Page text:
Honestly, it is a great honour to be appointed by my mentor, Pharm. Ahmed Yakasai, as his personal assistant. Pharm. Yakasai is an astute leader, a business tycoon, a man of the people with vast experience and incredible achievements; but above all, he is a perfect gentleman.
You know it takes only great leaders to attract emerging leaders (smile). I was informed by another mentor of mine, Pharm. Ifeanyi Atueyi, that I would be the first pharmacist to be appointed as personal assistant to the PSN president in the 89 long years history of the Society. That shows you that Pharm. Yakasai is a trailblazer.
My experience so far working with him has been exciting and challenging. I have learnt a lot and I am learning immensely from him. His managerial and leadership skills, boardroom presence and administrative prowess have helped me to become a better leader, manager, administrator and thinker. I also believe I will continue to contribute my own quota to make sure the vision of Pharm. Yakasai of taking PSN to the next level is sustained.
Furthermore, I believe with every fibre of my being that by the time Pharm. Yakasai will end his administration as President of the PSN, I would have become better in all ramifications..
What would you say are the challenges facing young pharmacists in Nigeria and how can these challenges be surmounted?
The number one challenge facing many young pharmacists in Nigeria is internship placement. Last year, I wrote a series of articles in Pharmanews on this and I proffered solutions. Let me paraphrase briefly some of my recommendations. One, exponential increase in the number of centres of internship placements; two, geometrical increase in the number of interns employed by tertiary and secondary health institutions; three, careful planning by the Pharmacists Council of Nigeria (PCN) on the population of young pharmacists expected to graduate each year with corresponding internship placements/opportunities, using the Law School as a model; and four, willingness of newly inducted pharmacy graduates to go outside their comfort zone for internship experience, stop putting money first when looking for placement and start as soon as they see any opportunity. My other recommendations can be read online.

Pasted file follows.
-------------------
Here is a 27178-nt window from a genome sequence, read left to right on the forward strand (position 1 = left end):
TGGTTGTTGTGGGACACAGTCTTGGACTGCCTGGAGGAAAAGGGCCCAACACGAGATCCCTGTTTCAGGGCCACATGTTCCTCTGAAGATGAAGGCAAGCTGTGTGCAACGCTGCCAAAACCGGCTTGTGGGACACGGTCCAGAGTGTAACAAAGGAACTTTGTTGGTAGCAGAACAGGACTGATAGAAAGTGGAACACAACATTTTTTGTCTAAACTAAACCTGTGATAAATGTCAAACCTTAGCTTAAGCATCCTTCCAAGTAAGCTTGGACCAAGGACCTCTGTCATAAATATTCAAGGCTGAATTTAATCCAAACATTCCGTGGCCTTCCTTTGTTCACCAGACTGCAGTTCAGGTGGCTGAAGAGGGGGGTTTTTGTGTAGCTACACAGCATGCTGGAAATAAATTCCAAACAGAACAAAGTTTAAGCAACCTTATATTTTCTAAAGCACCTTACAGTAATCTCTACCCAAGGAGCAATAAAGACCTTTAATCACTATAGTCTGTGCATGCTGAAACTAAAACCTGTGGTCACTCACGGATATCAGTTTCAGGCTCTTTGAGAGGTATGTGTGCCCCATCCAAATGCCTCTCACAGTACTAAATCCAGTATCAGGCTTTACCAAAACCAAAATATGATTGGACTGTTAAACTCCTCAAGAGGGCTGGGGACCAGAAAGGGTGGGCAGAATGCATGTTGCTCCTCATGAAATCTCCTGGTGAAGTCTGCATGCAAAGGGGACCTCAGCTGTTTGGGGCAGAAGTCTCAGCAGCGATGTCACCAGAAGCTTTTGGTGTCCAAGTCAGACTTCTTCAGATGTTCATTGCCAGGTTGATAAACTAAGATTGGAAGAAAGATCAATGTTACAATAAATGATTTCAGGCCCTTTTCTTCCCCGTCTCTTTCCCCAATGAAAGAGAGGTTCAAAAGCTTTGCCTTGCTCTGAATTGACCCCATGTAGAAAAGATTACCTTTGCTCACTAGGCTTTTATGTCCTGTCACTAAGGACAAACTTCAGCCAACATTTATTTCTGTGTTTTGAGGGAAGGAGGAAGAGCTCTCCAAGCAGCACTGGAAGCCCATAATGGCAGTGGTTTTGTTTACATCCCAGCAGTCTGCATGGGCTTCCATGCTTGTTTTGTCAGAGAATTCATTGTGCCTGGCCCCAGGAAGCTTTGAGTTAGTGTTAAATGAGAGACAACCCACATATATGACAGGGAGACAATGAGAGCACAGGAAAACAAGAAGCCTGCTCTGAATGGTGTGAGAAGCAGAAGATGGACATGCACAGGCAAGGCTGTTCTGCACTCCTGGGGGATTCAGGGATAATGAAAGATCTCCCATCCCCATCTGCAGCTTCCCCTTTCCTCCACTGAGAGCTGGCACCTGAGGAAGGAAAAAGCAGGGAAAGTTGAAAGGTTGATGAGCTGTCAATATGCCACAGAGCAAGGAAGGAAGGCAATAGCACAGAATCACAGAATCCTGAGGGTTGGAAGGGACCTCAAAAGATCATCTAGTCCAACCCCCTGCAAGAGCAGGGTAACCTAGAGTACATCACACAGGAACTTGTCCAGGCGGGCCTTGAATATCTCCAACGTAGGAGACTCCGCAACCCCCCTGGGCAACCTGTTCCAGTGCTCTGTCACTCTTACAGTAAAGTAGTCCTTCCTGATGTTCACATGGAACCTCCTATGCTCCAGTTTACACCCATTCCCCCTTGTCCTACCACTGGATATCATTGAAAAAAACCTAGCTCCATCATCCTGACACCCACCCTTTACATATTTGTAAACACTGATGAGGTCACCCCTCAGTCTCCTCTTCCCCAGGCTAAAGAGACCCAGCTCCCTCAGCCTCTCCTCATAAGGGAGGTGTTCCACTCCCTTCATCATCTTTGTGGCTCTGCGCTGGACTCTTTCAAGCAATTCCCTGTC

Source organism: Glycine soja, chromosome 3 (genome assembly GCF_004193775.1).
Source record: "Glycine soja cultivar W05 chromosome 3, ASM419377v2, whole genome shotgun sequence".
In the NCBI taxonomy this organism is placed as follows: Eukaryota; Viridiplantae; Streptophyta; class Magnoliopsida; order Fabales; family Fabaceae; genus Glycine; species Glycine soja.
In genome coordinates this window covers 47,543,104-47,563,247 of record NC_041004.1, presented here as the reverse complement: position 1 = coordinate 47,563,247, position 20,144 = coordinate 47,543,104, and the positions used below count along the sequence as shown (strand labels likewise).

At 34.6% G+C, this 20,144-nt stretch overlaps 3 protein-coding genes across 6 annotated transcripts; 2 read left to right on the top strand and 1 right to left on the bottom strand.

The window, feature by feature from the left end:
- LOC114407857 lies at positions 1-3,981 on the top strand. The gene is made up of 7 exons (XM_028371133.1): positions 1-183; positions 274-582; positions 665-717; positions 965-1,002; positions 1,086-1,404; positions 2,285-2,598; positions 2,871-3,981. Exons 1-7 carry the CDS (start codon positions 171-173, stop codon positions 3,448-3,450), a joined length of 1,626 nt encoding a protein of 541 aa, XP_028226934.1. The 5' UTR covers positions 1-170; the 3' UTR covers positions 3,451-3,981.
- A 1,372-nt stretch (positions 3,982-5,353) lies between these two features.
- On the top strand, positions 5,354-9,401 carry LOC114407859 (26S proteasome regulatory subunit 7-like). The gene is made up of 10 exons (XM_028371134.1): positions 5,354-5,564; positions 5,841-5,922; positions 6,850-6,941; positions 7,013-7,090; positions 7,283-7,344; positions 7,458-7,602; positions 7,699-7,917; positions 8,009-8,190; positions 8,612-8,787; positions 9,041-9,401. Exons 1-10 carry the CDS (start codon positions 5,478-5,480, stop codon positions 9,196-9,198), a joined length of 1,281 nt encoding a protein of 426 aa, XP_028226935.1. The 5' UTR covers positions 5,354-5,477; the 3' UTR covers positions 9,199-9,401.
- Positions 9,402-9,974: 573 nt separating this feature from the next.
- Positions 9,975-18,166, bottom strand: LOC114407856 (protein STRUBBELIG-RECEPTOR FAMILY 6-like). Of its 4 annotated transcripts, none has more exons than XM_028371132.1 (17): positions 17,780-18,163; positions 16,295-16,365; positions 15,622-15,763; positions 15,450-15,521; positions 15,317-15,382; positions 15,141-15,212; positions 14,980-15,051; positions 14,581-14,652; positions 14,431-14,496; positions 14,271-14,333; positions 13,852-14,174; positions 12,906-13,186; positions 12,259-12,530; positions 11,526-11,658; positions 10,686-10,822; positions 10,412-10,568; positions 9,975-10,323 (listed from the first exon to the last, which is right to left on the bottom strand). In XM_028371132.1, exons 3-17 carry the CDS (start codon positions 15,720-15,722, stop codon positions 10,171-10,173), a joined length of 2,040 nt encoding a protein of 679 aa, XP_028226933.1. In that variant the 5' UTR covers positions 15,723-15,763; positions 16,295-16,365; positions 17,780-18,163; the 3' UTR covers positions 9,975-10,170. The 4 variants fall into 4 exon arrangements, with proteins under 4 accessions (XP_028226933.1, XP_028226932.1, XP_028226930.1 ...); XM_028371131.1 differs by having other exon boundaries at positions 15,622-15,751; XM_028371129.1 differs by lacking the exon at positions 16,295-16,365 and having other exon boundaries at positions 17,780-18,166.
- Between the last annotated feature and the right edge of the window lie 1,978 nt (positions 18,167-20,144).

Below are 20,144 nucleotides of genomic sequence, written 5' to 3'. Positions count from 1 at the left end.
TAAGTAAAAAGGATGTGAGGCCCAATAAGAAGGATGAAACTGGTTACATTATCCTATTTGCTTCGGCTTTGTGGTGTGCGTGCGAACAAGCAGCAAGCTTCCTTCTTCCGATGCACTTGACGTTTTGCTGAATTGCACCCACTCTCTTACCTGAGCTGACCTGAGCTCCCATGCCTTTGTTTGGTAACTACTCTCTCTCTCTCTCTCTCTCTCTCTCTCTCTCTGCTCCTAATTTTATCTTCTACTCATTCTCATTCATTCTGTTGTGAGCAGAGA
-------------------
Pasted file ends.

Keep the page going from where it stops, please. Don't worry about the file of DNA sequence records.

The second challenge is the issue of “register and go” syndrome and the only solution to that is to encourage “register and stay” among pharmacists.
Thirdly, I believe as young pharmacists, we should put our resources, talents and expertise together. It is high time we started thinking of collaboration and partnership in order to achieve something substantial and tangible in the pharmaceutical sector – just as Fola Adeola, Femi Pedro and others did in the banking sector in the late ‘80s with Guaranty Trust Bank (GTB).
As a trained pharmacist, what is your preferred area of practice and why?
I’m currently practising as a pharmacist (smiles). However, going forward, my long-term goal is manufacturing of natural remedies of world class standard for local consumption and export across the globe. The reason is that the world is going green and the best cure to major ailments is in nature.
Natural remedies are safe and efficacious with fewer side-effects. Large scale manufacturing is also a very rewarding business, though it requires a lot of investment. In the medium term, I will look at importation of natural supplements and exportation of natural pharmaceutical active ingredients and excipients. In the short term, a world class community pharmacy.
However, I will still continue to write books, teach, train and inspire people because that connects me to the core of my existence.